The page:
By Michael Irene, PhD
The Nigerian Data Protection Regulation states, under Implementation Mechanism, that every data controller shall:
• Designate a Data Protection Officer to ensure adherence to this [NDPR] Regulation, relevant data privacy instruments and data protection directives of the data controller;
• [and] may outsource data protection to a verifiably competent firm or person.
This is new. The role is made up of new requirements but the regulation does not go into lengthy details of what a DPO does or what companies should look out for when hiring one. Should a company get an in-house individual or should the role be outsourced?
The Data Protection Officer function overlooks data protection compliance in an organisation. She maintains records of processing of personal data, takes lead in developing data protection and related policy and procedures. The DPO becomes a bridge between related disciplines, such as data protection, IT, audit, compliance, legal and security, analysing how the results of data protection schemes may impact the organisation.
The role is made up of requirements that are not part of most Nigerian current company’s practice. Most Nigerian companies do not necessarily have individuals vested with the functionality to manage data protection mechanisms and frameworks. This synthesized function is one that may require re-evaluating how the role is staffed and carried out and needs a fresh perspective on the duties involved and skills required.
It is noteworthy that the DPO role is not mandatory. The first step for any organisation is to analyse whether a DPO is required. A DPO can be engaged because they are required or can be brought on voluntarily, but, in either case, there is a series of tasks the DPO must perform.
Knowing those tasks, the next step is to determine the type of job skills that someone in the DPO role should have to be able to succeed in this position. A Data Protection Officer must have significant experience in privacy and security risk assessment and best practice mitigation, including significant hands-on experience in privacy assessments, privacy certifications/seals and information security standards certification. There are wide-ranging experiences that a company’s DPO can have.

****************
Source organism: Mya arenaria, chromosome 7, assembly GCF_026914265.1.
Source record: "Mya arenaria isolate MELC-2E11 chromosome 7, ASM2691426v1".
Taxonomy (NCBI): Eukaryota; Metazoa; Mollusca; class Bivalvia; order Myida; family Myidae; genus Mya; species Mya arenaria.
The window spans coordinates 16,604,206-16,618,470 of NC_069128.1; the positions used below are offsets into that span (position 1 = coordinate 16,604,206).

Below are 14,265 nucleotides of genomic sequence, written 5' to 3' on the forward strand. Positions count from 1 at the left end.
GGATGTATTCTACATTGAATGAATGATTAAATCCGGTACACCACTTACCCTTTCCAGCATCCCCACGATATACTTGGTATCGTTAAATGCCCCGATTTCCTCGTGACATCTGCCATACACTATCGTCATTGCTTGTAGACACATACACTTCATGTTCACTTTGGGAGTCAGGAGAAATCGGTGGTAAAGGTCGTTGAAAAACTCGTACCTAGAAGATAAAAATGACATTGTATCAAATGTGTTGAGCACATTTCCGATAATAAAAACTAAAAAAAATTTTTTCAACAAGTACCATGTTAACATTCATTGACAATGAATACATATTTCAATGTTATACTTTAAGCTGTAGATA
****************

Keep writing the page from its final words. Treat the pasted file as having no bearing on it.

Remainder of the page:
• Legal expertise: any person with expert knowledge of data protection and law practices is good as it will assist the controller in achieving, from a strictly legal perspective to meet data protection requirements both locally and internationally. However, companies are made up of various technicalities and the legal expert may not have IT, business analysis, and managerial skills to complement the DPO function. That said, the expert must have these various skills in his/her repetoire. DPOs must know data protection law to a level of expertise based upon the type of processing carried out by the controller.
• Leadership/Broad exposure: the DPO will need to have leadership and project management experience, to be able to request, marshal, and lead the resources needed to carry out their roles. They also must be able to critically assess themselves for knowledge gaps and request training in those areas. DPO should have broad business experience to know the industries of the data controller well enough to understand how privacy should be implemented to integrate smoothly with the way each company designs and markets its products and services and earns its revenues.
• Self-Starter/Board-Level: DPOs should be self-starters, with the competence and skills to carry out the role without guidance and to know where to find necessary information. The DPO must also have the board-level presence and be able to deal with experienced business people who will not know the intricacies of DPO functions.
• Teaching: DPOs must be able to speak in the language of the average Nigerian citizen, not in technical or legal jargon, to handle requests and complaints from data subjects.
• Credibility: it is best if DPOs are full time in their role or the role outsourced to an independent external DPO to overcome the possibility of conflicts.
Functions of the data protection required job skills include:
• Significant experience in global privacy laws, including drafting of privacy policies, technology provisions, and outsourcing agreements;
• Significant experience in IT operations and programming including attainment of information security standards certifications and privacy seal/marks;
• Demonstrated leadership skills achieving stated objectives involving a diverse set of stakeholders and managing varied projects;
• Have excellent negotiation skills to interface with NDPR on behalf of the company represented.
• Demonstrated client relationship skills to continuously coordinate with controllers
• Communication skills to speak with a wide-ranging audience, from the board of directors to data subjects, from managers to IT staff and lawyers
• Experience in dealing successfully with different business cultures and industries
The decision lies with each organisation to find these required DPO skills in either a single person or several people, to locate them internally or outsource the role, and to manage this function under the Chief Privacy Officer or let it operate independently. It would be optimal to have many skills as possible in a single individual, for obvious reasons of cost, communication, productivity, and responsibility. While, of course, a DPO may rely upon technical skills of others, they must be sufficiently capable in all these areas to provide an independent assessment. It is up to each organisation to implement its own DPO role keeping in mind its obligation and how a DPO will facilitate the likelihood of full compliance with NDPR.